The US Department of Justice has raised the minimum and maximum penalties that can be assessed for violations of the False Claims Act, as well as civil monetary penalties under other laws, as part of a regular adjustment of those fines for inflation.
Civil penalties for False Claims Act violations are now between a minimum of $11,803 and a maximum of $23,607 per violation occurring after Nov. 2, 2015 and assessed after December 13, 2021, when the new penalties were adopted.
Prior to this adjustment, False Claims Act violations carried a minimum $11,665 and a maximum $23,331 penalty for violations occurring after Nov. 2, 2015 and assessed after June 19, 2020. For violations prior to 2015, penalties were a minimum of $5,500 and a maximum of $11,000, if they occurred after enactment of the Federal Civil Monetary Penalties Inflation Adjustment Act of 1990.
DOJ filed notice of the new minimum and maximum False Claims Act penalties in the Federal Register on December 13, 2021. The changes were made in accordance with the Bipartisan Budget Act of 2015 (BBA).
That law revised the Federal Civil Monetary Penalties Inflation Adjustment Act of 1990 and changed the formula for calculating annual inflation adjustments. The adjusted penalties apply only to violations occurring after the enactment of the BBA.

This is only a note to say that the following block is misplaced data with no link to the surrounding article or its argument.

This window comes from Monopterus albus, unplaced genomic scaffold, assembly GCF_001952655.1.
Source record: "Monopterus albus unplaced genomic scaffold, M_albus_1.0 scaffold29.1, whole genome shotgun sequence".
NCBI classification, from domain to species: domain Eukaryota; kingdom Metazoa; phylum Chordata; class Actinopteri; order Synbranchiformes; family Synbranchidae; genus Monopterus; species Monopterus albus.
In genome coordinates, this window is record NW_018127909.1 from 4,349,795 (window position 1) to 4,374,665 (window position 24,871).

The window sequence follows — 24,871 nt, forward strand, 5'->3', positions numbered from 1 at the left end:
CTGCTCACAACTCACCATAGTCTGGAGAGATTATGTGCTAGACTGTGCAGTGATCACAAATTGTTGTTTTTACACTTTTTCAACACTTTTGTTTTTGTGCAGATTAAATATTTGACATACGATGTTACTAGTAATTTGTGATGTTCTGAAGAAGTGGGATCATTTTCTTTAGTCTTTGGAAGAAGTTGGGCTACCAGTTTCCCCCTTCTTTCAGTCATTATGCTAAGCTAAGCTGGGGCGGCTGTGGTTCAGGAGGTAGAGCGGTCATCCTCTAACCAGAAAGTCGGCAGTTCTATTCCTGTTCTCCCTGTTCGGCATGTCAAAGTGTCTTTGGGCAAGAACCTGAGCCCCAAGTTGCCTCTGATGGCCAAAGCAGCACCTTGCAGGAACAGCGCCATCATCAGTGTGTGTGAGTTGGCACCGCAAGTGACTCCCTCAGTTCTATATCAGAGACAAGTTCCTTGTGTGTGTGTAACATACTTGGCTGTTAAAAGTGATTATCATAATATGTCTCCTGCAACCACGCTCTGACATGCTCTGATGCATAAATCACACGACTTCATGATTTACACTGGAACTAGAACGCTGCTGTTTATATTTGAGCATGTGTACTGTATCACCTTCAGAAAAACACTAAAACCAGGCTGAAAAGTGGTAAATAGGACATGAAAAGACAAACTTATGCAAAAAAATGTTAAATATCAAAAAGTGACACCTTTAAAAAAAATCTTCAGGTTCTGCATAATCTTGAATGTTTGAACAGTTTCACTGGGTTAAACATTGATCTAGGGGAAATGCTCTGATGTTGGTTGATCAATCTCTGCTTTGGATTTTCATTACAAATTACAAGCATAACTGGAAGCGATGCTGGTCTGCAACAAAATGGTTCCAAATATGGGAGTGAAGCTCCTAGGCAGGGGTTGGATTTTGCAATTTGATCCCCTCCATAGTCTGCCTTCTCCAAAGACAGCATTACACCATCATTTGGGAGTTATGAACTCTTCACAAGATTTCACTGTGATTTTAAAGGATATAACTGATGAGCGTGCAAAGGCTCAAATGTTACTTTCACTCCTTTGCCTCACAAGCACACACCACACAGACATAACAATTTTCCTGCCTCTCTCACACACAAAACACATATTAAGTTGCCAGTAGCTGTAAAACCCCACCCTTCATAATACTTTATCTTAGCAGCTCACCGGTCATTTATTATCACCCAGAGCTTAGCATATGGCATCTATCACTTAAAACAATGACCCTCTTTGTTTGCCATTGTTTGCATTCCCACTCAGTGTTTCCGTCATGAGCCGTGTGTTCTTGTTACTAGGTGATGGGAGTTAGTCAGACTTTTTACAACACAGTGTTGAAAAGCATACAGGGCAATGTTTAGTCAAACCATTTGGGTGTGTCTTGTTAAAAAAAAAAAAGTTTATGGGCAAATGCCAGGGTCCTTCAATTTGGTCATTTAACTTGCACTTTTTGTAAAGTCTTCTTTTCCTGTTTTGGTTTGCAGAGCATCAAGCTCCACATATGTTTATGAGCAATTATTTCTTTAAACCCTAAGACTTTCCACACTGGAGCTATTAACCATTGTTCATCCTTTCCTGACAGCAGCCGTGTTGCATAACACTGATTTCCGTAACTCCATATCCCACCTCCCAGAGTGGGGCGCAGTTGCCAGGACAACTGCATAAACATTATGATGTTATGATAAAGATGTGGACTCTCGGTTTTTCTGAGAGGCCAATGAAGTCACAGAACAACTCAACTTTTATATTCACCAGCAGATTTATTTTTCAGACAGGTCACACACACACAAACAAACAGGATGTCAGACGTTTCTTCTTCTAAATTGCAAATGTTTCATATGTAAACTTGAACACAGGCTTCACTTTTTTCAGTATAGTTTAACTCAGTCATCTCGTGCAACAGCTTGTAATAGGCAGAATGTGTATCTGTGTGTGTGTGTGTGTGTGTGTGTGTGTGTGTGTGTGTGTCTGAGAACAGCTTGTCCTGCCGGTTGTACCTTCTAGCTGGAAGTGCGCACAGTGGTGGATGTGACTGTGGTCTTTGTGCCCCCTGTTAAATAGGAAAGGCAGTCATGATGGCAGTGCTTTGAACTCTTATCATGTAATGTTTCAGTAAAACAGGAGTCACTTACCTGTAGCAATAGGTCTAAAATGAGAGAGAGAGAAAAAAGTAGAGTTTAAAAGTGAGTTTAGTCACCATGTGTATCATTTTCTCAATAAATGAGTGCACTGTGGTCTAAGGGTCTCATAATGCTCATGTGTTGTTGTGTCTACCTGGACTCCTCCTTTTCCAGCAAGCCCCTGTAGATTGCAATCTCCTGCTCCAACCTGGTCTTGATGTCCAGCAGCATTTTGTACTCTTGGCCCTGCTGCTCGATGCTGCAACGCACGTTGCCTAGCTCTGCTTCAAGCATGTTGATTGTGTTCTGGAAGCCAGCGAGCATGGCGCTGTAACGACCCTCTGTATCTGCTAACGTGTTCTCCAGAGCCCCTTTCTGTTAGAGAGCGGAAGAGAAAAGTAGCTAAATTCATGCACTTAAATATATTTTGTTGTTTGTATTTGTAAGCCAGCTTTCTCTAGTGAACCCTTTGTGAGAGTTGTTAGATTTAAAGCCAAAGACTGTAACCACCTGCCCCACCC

DOJ did not adjust the penalties in 2019. Prior to that, DOJ made adjustments in 2016 and 2017, as reflected in the table accompanying DOJ’s notice.
Under the False Claims Act, individuals, companies and other entities that defraud the government are liable for as much as three times the damages caused by their fraud plus penalties for each violation.
The penalties are an important component of the False Claims Act, which seeks to deter fraud against the government by making sure that the cost of getting caught is more than the benefit from engaging in the fraudulent conduct.